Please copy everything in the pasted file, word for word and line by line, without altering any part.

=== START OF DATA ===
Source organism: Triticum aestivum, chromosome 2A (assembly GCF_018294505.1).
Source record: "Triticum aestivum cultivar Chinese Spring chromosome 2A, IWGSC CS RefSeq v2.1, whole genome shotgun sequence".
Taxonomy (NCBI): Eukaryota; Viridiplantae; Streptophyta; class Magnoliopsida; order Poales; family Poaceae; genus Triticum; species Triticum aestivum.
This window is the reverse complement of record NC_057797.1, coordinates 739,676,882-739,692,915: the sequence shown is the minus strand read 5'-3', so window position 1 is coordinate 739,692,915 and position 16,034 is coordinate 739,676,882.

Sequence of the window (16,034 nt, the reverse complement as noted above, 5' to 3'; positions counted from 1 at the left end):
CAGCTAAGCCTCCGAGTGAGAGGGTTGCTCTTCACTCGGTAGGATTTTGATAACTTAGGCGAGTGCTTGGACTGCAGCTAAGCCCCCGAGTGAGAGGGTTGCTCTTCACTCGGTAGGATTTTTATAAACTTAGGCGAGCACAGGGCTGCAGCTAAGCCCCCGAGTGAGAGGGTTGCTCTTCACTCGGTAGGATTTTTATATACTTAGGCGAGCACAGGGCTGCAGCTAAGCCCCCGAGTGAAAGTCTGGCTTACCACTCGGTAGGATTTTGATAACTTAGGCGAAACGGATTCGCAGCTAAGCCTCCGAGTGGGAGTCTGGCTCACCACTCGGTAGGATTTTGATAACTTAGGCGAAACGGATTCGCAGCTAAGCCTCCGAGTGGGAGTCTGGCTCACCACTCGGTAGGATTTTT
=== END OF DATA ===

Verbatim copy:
Source organism: Triticum aestivum, chromosome 2A (assembly GCF_018294505.1).
Source record: "Triticum aestivum cultivar Chinese Spring chromosome 2A, IWGSC CS RefSeq v2.1, whole genome shotgun sequence".
Taxonomy (NCBI): Eukaryota; Viridiplantae; Streptophyta; class Magnoliopsida; order Poales; family Poaceae; genus Triticum; species Triticum aestivum.
This window is the reverse complement of record NC_057797.1, coordinates 739,676,882-739,692,915: the sequence shown is the minus strand read 5'-3', so window position 1 is coordinate 739,692,915 and position 16,034 is coordinate 739,676,882.

Sequence of the window (16,034 nt, the reverse complement as noted above, 5' to 3'; positions counted from 1 at the left end):
CAGCTAAGCCTCCGAGTGAGAGGGTTGCTCTTCACTCGGTAGGATTTTGATAACTTAGGCGAGTGCTTGGACTGCAGCTAAGCCCCCGAGTGAGAGGGTTGCTCTTCACTCGGTAGGATTTTTATAAACTTAGGCGAGCACAGGGCTGCAGCTAAGCCCCCGAGTGAGAGGGTTGCTCTTCACTCGGTAGGATTTTTATATACTTAGGCGAGCACAGGGCTGCAGCTAAGCCCCCGAGTGAAAGTCTGGCTTACCACTCGGTAGGATTTTGATAACTTAGGCGAAACGGATTCGCAGCTAAGCCTCCGAGTGGGAGTCTGGCTCACCACTCGGTAGGATTTTGATAACTTAGGCGAAACGGATTCGCAGCTAAGCCTCCGAGTGGGAGTCTGGCTCACCACTCGGTAGGATTTTT